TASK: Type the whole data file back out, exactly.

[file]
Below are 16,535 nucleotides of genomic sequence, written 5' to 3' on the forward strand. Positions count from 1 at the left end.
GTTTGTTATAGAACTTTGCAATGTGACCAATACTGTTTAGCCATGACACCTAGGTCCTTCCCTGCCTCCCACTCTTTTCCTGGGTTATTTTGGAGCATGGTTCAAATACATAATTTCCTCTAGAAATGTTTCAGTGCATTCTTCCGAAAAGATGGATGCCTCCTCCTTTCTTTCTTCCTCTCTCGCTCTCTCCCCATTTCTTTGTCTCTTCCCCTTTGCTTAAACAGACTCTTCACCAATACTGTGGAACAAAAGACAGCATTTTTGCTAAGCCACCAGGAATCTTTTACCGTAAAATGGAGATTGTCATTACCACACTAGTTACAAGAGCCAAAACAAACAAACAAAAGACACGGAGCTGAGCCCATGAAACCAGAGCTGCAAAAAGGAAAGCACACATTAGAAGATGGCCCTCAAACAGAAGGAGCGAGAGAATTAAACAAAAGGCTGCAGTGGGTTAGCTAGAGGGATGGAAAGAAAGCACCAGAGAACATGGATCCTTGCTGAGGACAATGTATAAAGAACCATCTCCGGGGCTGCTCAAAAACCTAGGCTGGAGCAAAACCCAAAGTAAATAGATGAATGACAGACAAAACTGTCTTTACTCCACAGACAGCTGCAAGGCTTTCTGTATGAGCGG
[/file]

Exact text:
Below are 16,535 nucleotides of genomic sequence, written 5' to 3' on the forward strand. Positions count from 1 at the left end.
GTTTGTTATAGAACTTTGCAATGTGACCAATACTGTTTAGCCATGACACCTAGGTCCTTCCCTGCCTCCCACTCTTTTCCTGGGTTATTTTGGAGCATGGTTCAAATACATAATTTCCTCTAGAAATGTTTCAGTGCATTCTTCCGAAAAGATGGATGCCTCCTCCTTTCTTTCTTCCTCTCTCGCTCTCTCCCCATTTCTTTGTCTCTTCCCCTTTGCTTAAACAGACTCTTCACCAATACTGTGGAACAAAAGACAGCATTTTTGCTAAGCCACCAGGAATCTTTTACCGTAAAATGGAGATTGTCATTACCACACTAGTTACAAGAGCCAAAACAAACAAACAAAAGACACGGAGCTGAGCCCATGAAACCAGAGCTGCAAAAAGGAAAGCACACATTAGAAGATGGCCCTCAAACAGAAGGAGCGAGAGAATTAAACAAAAGGCTGCAGTGGGTTAGCTAGAGGGATGGAAAGAAAGCACCAGAGAACATGGATCCTTGCTGAGGACAATGTATAAAGAACCATCTCCGGGGCTGCTCAAAAACCTAGGCTGGAGCAAAACCCAAAGTAAATAGATGAATGACAGACAAAACTGTCTTTACTCCACAGACAGCTGCAAGGCTTTCTGTATGAGCGG